By answering “Why?” I could more easily identify those aspects of our current homeschool life that did not meet that purpose. I would have a point with which to measure all curriculums, activities, and studies against. I could then immediately identify and clear out any that did not meet our “Why?” I would find the bare bones of it, and it would “be fine and strong and simple.”
But what of the things that do answer the “Why?” and yet still seem too much? Charlotte Mason says that “Education is a life.” Christy takes this to heart and answers, “When everything was done in its own time and we allowed our learning to spill over into our ‘life,’ there really was time for everything without rushing.” To understand this is to realize that learning isn’t something that must be done between certain hours but is lived out through all moments of our day. I needed to redeem those moments. We could sing songs in our foreign language while we drive in the car. Discuss a book we’ve been reading while we take a nature walk or cook dinner, and even play classical music while we have breakfast.
Considering this further, I also saw a link between cutting back to bare bones and the space that is created because of it. The woods, stripped of its finery, created space. It was as though the woods were breathing. Each tree was individual, not blending or competing with the tree beside it. There was space to see. Space to breathe.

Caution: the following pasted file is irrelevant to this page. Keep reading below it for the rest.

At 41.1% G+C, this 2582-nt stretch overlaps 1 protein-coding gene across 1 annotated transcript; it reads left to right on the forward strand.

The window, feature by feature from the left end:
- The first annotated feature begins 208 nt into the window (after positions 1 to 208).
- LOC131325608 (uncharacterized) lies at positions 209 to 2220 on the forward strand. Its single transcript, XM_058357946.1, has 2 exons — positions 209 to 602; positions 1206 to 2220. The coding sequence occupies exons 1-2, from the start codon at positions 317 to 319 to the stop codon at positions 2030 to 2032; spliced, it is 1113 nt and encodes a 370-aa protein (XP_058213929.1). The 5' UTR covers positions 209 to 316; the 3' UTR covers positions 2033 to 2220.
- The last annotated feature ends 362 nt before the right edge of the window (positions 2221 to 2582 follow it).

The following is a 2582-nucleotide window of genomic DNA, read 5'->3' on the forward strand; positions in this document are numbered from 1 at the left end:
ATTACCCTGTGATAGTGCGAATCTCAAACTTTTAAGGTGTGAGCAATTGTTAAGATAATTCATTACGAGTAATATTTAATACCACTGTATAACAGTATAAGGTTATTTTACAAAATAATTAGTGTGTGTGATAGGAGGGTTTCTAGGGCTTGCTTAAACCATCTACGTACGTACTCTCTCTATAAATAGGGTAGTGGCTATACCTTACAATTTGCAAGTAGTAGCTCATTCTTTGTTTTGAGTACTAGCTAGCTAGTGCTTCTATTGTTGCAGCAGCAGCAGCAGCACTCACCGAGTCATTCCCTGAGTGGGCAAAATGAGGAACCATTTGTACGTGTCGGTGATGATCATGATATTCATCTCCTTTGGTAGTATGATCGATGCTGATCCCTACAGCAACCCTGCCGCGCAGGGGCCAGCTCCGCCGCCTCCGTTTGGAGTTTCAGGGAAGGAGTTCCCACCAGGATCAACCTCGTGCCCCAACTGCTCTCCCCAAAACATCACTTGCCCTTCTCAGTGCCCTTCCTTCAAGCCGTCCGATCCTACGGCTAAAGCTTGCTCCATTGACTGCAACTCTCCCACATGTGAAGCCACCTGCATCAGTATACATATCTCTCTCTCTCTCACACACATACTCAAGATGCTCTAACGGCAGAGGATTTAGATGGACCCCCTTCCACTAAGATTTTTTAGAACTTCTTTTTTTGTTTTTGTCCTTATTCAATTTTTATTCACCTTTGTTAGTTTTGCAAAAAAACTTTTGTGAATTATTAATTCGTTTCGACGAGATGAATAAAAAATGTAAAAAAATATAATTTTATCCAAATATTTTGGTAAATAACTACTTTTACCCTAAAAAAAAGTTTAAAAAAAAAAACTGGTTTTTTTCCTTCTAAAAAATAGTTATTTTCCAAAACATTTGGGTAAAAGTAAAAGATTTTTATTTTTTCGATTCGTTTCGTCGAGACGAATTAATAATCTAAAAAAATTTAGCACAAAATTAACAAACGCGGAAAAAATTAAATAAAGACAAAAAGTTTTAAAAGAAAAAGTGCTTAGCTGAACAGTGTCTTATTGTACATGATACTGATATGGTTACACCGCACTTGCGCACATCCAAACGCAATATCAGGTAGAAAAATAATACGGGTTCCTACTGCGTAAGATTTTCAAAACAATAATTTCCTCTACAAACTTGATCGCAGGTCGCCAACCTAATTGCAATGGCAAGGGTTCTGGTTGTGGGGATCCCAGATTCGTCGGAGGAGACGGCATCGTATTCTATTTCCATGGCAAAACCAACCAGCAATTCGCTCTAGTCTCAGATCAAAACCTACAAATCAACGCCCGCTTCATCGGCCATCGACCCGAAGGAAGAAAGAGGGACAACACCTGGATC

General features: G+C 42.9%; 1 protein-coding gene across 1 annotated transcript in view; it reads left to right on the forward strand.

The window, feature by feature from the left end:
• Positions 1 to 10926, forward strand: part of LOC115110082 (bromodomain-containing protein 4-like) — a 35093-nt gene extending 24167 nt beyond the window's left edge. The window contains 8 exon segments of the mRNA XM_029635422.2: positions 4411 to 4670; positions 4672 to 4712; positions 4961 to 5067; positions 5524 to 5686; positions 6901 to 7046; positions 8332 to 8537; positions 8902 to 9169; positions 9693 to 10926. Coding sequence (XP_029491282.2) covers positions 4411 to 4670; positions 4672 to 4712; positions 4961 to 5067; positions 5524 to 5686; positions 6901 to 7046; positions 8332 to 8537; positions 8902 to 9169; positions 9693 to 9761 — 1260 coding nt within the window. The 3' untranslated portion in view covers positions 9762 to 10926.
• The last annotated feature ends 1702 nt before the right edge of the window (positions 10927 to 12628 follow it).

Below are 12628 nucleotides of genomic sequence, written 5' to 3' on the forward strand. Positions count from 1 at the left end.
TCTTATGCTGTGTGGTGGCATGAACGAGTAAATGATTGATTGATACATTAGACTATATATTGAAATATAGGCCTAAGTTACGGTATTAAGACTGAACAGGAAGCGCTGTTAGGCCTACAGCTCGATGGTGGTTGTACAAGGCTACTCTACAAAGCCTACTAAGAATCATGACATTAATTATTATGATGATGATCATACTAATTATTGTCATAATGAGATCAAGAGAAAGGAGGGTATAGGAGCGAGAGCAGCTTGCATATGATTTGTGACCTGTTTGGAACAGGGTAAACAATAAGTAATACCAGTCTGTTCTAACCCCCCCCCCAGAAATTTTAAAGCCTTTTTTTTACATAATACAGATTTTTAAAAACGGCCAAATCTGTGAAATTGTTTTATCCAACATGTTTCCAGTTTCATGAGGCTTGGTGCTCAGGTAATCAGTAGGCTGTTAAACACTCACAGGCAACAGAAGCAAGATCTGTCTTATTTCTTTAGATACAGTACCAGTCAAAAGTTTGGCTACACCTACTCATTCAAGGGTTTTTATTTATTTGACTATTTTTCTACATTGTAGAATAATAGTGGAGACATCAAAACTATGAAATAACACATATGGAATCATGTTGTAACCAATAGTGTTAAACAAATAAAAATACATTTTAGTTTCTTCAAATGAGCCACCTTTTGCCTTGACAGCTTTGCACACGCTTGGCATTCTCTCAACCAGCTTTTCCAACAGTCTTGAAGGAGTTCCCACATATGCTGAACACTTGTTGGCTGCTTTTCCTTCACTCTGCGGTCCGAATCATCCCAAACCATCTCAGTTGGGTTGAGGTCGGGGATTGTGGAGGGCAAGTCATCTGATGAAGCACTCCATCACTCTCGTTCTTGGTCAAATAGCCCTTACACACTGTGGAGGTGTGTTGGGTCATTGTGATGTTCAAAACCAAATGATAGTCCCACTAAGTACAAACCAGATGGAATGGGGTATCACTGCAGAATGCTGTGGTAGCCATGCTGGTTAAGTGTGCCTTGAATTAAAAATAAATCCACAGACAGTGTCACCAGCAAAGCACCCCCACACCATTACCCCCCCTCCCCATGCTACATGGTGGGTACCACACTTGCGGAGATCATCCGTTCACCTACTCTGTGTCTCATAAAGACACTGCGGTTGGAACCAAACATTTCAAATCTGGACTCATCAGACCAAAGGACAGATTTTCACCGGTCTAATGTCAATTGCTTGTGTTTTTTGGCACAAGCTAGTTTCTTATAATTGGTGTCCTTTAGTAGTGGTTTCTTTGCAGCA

Stripping back to the bare bones creates space. It creates the atmosphere in which the education that I provide can thrive. There is space for my children to process new learning in order to see “so far and so intimately into the insides of things.”
“After learning something new children need a Sabbath, a time to process, internalize, to find pleasure in the new learning, and to make connections to previous learning.” – Carroll Smith
My children needed the space, the time, to process and internalize. Diligence in homeschooling doesn’t mean filling in all the space with long seemingly endless lessons, or too many extra-curricular activities and classes. By shedding the foliage in my homeschool I get back to the bare bones of education and create the space for that learning to take root in the souls of my children, shaping them and molding them as persons made in the image of God.
“For all our lives, we are human beings, in an active state of learning, responding, understanding. Education extends to all of life.” —Susan Schaeffer Macaulay
May I remember this next fall, as I prepare for the inevitable winter.
A book I found helpful in answering the “Why?” question was For The Children’s Sake: Foundations of Education for Home and School by Susan Schaeffer Macaulay. I highly recommend it.